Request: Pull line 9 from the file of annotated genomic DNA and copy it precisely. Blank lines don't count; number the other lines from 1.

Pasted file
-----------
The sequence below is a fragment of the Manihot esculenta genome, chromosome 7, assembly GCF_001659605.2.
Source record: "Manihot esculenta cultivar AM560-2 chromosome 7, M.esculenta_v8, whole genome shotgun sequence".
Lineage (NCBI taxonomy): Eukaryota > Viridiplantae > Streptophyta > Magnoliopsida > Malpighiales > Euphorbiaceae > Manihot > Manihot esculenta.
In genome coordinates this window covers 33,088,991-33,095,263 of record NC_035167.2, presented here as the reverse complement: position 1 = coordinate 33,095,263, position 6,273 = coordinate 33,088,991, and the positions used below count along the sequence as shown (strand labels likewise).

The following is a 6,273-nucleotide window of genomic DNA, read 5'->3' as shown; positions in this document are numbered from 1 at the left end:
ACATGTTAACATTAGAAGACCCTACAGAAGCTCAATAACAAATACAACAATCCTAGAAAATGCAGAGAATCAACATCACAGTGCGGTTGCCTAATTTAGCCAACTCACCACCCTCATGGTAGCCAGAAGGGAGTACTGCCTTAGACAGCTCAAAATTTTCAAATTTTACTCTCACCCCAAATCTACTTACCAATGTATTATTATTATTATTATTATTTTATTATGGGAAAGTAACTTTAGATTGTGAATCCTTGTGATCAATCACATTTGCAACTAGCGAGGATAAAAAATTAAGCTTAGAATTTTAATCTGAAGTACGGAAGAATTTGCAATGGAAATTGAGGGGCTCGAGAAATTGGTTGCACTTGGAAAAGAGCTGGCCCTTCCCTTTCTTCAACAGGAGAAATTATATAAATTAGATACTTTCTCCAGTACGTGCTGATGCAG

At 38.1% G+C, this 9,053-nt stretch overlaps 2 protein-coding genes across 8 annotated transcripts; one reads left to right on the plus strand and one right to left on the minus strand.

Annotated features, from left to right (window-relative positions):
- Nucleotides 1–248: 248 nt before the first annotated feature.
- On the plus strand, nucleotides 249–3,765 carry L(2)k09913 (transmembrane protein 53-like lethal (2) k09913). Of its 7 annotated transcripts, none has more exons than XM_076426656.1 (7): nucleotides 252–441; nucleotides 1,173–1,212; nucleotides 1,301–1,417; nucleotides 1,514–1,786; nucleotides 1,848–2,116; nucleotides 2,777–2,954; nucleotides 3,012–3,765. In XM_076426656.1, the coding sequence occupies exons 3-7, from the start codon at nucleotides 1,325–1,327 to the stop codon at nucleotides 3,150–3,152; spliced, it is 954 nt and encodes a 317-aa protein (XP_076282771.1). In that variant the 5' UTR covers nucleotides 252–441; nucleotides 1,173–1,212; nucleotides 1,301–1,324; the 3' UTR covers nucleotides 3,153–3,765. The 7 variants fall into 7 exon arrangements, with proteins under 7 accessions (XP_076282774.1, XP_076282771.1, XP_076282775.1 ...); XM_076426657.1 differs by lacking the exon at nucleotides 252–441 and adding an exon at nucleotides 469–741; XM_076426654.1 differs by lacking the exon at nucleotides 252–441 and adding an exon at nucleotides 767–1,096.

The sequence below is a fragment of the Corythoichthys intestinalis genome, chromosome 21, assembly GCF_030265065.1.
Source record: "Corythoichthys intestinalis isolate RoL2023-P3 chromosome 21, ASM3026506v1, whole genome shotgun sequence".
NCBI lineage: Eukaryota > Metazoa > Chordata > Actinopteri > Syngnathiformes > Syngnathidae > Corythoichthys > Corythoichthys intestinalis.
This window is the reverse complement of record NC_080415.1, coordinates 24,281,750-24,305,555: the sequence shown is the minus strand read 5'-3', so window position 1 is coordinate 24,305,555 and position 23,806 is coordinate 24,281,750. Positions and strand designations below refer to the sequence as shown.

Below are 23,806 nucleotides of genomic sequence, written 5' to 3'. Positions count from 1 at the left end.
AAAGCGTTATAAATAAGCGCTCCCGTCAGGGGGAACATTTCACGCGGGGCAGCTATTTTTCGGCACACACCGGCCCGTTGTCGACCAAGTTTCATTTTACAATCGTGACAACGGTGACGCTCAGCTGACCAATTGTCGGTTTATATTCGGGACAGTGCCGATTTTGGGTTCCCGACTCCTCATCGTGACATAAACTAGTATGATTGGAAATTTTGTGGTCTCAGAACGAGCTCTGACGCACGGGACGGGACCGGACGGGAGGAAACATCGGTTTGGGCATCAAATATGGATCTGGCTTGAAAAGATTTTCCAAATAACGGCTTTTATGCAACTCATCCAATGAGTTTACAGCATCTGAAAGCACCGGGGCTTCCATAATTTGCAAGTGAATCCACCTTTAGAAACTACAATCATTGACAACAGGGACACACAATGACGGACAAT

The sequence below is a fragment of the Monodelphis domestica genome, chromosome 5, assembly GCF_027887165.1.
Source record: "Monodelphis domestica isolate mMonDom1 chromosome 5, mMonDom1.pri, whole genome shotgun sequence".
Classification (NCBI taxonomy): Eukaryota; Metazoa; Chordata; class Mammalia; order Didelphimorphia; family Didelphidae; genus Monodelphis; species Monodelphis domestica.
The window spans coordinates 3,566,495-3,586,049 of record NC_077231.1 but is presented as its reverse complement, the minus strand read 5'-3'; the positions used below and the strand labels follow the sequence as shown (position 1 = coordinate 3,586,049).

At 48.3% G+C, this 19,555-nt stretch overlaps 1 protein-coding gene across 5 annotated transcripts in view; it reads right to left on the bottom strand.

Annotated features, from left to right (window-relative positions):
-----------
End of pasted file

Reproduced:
- Nucleotides 1–248: 248 nt before the first annotated feature.